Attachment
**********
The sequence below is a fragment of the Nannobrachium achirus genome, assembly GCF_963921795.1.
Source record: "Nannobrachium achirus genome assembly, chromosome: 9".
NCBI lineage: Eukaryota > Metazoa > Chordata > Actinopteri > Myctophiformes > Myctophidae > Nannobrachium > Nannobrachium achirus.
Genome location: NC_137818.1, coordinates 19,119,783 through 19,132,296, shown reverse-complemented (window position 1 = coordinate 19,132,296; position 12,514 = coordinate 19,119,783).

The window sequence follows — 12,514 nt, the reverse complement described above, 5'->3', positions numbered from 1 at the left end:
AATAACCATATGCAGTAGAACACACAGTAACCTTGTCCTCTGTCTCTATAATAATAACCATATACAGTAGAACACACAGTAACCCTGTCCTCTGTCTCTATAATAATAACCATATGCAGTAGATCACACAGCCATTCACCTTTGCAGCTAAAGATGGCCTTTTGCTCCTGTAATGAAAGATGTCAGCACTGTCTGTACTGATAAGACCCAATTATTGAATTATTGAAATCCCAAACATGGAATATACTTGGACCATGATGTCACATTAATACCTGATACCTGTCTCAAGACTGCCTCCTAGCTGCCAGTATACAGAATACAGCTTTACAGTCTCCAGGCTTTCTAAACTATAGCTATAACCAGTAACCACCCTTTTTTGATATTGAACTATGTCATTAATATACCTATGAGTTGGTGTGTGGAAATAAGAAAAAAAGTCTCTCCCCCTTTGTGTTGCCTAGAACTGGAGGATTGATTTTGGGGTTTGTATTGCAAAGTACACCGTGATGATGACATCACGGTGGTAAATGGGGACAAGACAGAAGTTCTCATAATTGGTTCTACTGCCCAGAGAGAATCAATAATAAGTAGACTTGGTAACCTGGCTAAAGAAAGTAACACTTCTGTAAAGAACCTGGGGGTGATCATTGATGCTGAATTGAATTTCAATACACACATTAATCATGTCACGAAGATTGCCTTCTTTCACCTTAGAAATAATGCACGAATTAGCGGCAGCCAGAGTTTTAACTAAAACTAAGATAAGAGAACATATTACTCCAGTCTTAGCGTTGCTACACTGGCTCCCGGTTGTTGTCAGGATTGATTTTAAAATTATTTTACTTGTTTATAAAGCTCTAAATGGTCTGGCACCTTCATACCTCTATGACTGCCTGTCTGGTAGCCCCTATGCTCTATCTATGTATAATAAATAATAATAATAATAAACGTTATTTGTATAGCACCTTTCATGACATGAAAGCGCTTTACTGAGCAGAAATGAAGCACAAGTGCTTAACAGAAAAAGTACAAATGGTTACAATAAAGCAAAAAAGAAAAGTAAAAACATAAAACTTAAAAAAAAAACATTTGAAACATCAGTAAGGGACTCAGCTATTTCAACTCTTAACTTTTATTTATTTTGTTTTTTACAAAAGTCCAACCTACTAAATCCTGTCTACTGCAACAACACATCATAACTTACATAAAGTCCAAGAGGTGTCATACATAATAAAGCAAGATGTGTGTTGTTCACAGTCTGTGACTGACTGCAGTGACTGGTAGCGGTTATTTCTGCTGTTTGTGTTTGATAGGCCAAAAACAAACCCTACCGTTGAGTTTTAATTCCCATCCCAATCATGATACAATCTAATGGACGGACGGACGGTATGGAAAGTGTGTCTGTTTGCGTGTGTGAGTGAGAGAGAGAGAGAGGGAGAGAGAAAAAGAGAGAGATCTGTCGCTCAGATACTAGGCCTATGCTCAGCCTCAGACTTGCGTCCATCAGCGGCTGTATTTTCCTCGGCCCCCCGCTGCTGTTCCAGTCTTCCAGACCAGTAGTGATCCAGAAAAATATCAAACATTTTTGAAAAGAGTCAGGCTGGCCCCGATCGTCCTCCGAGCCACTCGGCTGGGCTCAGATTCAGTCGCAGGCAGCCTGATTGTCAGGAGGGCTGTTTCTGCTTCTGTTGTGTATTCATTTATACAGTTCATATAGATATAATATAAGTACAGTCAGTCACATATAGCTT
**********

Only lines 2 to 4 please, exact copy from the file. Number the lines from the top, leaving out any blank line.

Source record: "Nannobrachium achirus genome assembly, chromosome: 9".
NCBI lineage: Eukaryota > Metazoa > Chordata > Actinopteri > Myctophiformes > Myctophidae > Nannobrachium > Nannobrachium achirus.
Genome location: NC_137818.1, coordinates 19,119,783 through 19,132,296, shown reverse-complemented (window position 1 = coordinate 19,132,296; position 12,514 = coordinate 19,119,783).